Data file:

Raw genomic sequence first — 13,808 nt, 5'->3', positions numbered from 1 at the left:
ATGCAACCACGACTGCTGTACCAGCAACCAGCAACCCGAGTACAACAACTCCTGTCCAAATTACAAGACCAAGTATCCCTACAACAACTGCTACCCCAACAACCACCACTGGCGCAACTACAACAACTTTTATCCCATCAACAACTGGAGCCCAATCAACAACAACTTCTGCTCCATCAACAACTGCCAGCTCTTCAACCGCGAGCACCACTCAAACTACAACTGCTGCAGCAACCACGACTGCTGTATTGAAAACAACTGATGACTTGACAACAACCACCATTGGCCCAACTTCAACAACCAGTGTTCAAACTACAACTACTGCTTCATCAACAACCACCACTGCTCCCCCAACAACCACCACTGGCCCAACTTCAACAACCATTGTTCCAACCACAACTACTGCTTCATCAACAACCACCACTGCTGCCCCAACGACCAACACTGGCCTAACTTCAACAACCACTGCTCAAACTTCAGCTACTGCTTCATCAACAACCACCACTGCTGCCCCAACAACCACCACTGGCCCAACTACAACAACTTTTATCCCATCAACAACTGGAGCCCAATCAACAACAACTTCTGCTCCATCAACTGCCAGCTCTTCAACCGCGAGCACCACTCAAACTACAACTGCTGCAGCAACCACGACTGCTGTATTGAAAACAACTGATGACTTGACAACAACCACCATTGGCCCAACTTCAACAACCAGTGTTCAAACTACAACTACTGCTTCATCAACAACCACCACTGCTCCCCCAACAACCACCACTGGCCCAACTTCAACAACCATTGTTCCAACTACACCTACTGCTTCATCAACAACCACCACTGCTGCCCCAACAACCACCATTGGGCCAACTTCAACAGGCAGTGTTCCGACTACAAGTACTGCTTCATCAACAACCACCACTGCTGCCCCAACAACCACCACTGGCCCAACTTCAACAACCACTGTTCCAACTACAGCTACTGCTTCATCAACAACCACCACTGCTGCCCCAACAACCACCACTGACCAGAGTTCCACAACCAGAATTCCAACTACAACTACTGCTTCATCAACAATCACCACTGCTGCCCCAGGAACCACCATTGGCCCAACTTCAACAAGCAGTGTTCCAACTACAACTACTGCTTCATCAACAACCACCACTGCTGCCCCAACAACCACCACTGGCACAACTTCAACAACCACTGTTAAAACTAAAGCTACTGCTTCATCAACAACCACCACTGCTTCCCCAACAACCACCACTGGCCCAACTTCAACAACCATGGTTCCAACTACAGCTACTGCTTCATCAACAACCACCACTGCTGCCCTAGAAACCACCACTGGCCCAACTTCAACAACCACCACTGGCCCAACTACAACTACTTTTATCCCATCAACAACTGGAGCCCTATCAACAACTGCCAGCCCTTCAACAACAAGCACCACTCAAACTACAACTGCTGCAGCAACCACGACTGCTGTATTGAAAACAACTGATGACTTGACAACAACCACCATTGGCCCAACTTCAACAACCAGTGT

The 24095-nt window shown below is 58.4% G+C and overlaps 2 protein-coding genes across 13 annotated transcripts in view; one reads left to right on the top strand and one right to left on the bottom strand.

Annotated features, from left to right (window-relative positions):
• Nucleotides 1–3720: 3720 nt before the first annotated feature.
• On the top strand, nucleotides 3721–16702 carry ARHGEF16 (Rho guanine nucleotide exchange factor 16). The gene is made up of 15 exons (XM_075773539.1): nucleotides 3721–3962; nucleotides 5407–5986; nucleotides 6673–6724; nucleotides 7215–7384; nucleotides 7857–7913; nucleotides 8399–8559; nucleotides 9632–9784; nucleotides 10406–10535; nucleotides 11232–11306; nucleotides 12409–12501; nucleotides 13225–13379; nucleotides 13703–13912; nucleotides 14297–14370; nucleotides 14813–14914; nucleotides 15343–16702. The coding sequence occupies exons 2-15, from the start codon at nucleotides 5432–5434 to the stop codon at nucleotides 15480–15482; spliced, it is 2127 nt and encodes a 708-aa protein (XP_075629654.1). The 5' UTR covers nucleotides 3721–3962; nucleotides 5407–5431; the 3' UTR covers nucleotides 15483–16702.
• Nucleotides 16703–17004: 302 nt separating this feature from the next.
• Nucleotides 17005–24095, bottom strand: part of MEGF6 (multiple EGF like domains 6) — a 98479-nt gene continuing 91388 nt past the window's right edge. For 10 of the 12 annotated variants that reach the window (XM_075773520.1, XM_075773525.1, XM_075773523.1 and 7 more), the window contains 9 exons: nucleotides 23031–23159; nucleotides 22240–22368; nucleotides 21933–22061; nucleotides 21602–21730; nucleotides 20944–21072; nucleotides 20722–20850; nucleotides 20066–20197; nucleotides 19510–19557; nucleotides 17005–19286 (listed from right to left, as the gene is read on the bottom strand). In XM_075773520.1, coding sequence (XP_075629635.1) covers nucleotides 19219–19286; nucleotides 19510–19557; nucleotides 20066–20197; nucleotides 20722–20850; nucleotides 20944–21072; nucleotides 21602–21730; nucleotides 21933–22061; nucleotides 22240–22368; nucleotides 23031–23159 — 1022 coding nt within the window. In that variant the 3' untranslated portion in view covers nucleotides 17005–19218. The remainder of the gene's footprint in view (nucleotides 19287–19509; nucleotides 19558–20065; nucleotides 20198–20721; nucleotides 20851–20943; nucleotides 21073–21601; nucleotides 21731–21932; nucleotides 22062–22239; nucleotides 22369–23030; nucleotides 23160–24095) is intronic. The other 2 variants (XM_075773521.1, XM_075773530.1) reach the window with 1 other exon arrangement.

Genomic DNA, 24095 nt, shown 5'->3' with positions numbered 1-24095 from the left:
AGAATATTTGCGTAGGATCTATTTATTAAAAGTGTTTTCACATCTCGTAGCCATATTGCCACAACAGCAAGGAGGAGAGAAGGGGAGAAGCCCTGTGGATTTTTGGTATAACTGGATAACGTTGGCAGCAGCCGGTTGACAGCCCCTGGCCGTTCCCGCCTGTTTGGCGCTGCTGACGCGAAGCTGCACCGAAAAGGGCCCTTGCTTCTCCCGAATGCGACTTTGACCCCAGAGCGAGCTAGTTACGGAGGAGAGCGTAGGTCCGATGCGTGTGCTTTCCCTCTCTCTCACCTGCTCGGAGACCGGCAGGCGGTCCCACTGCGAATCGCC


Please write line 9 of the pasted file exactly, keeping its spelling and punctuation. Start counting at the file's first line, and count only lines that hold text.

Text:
Genomic DNA, 24095 nt, shown 5'->3' with positions numbered 1-24095 from the left: